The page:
Advocates to Monitor New Bond Cook County Court Order and Evaluate Impact on Pretrial Incarceration

Chicago Community Bond Fund
Source: www.chicagobond.org

CHICAGO–(ENEWSPF)–September 14, 2017. Starting on Monday, Sept. 17, advocates from Chicago Community Bond Fund and The Coalition to End Money Bond will be closely monitoring implementation of a new Cook County Court court order requiring that Bond Court judges set bonds only in amounts that people are able to pay. At 12:15 pm, The Coalition to End Money Bond will hold a rally and press conference outside the Cook County Courthouse at 26th Street and California Avenue. Advocates will then observe the impacts of the new order when bond court is convened at 1:30. The new rule could significantly decrease the number of people being incarcerated pretrial in Cook County, reducing the harmful impacts of pretrial incarceration on accused individuals, their families, and their communities.

General Order 18.8A goes into effect on Monday, September 18, 2017 for people charged with felonies and January 1, 2018 for people charged with misdemeanors. CCBF and our partner organizations will be observing Bond Court starting Monday to evaluate whether bond court judges are following the new order and people are no longer jailed simply because they cannot afford to pay their bond. Within 24 hours, pretrial incarceration can significantly harm someone’s employment, housing, and security of their children and other family members.

“I was supposed to be presumed innocent under the law, but just because I did not have $3,000, I was forced to spend nearly three months in Cook County Jail. It was a horrible experience, Cook County Jail is an environment not fit for people. I lost the ability to support myself and to be there for my child. More than a year after I got out, I am still recovering financially. How much money you have should never determine whether you have to sit in a cage,” said Devoureaux Wolf of Chicago Community Bond Fund.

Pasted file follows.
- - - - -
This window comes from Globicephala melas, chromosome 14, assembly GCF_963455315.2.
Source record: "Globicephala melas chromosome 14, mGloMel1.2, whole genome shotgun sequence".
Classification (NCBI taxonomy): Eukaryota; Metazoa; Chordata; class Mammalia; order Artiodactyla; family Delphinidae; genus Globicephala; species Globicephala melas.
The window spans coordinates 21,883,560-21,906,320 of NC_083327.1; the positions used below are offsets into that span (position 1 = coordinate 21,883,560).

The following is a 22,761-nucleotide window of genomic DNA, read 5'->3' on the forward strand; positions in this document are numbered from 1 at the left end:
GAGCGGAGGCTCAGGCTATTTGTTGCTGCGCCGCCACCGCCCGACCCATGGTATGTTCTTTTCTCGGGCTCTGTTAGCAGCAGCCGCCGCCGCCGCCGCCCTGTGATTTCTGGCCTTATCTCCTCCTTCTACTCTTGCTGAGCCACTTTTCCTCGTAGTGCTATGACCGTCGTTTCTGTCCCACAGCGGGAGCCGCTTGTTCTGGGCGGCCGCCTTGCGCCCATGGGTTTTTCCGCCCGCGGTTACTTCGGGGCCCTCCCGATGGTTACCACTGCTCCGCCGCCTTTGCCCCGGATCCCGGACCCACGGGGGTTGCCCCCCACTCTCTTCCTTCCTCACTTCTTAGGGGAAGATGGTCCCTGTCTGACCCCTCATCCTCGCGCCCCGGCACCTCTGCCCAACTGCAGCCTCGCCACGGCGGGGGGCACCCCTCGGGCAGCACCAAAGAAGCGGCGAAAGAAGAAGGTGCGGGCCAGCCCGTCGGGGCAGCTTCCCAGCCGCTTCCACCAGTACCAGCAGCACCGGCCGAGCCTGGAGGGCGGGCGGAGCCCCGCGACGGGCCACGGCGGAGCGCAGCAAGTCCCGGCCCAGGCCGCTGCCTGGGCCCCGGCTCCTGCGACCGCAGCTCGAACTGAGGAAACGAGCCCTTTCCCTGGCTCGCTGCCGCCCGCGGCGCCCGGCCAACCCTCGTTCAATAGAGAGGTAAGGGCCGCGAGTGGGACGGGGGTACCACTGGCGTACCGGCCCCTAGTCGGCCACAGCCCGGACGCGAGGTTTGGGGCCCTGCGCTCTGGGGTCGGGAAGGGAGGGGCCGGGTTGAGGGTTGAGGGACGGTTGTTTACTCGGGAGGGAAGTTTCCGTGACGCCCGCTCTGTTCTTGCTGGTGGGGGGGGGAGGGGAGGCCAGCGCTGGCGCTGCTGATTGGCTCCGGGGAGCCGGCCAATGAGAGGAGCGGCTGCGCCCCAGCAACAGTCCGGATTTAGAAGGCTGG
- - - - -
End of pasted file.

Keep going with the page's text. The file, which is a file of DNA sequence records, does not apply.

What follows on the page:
Current money bond practices in Cook County are the subject of a lawsuit filed in October 2016 arguing that incarcerating people because they cannot afford to pay bond is unconstitutional. This argument was bolstered by a memorandum released in July 2017 by former Attorney General Eric Holder and his law firm, Covington and Burling, LLP. The memorandum described Cook County practices as “an unconstitutional wealth-based pretrial system that is irrational, unjust, costly, and disproportionately affects minority communities.”

“If followed by judges, the new order should reduce the number of people being jailed pretrial at Cook County Jail by around half. More than 4,000 people, 62% of the population of Cook County Jail, are currently being jailed simply because their bonds were set at amounts that they could not afford. We are going to be observing bond court closely to ensure that judges are setting bonds only in amounts that people can pay and no one is incarcerated pretrial simply because of poverty,” said Matt McLoughlin of Chicago Community Bond Fund. In addition to changing the procedures used during an initial bond hearing, the rule also requires that the court review all cases where bond has not been posted within seven days. Under the order, everyone held in Cook County Jail because they cannot pay a bond should be released without having to pay money at all, have a new bond set in a lower amount that they can pay and be released, or be given a full detention hearing with all the accompanying due process protections.

As the new rule begins to take effect, the Chicago Community Bond Fund will continue to work with our partners in the Coalition to End Money Bond evaluate whether judges are following the order and to accept requests for help paying bond. As part of the nationwide grassroots movement for bond reform, CCBF will continue to advocate for people accused of crimes and their families, including pushing back against onerous pretrial conditions of surveillance and control such as house arrest, electronic monitoring, drug testing, and curfews.

The Chicago Community Bond Fund was founded in 2015 by a group of activists, attorneys, and community members who had been impacted by Cook County Jail. As part of a nationwide, grassroots movement for bond reform, CCBF has campaigned for the elimination of money bond because it is the primary cause of pretrial detention in Cook County and is fundamentally unfair. Additionally, CCBF has operated a revolving bond fund that has helped free 91 people from Cook County Jail.

Source:  http://www.chicagobond.org

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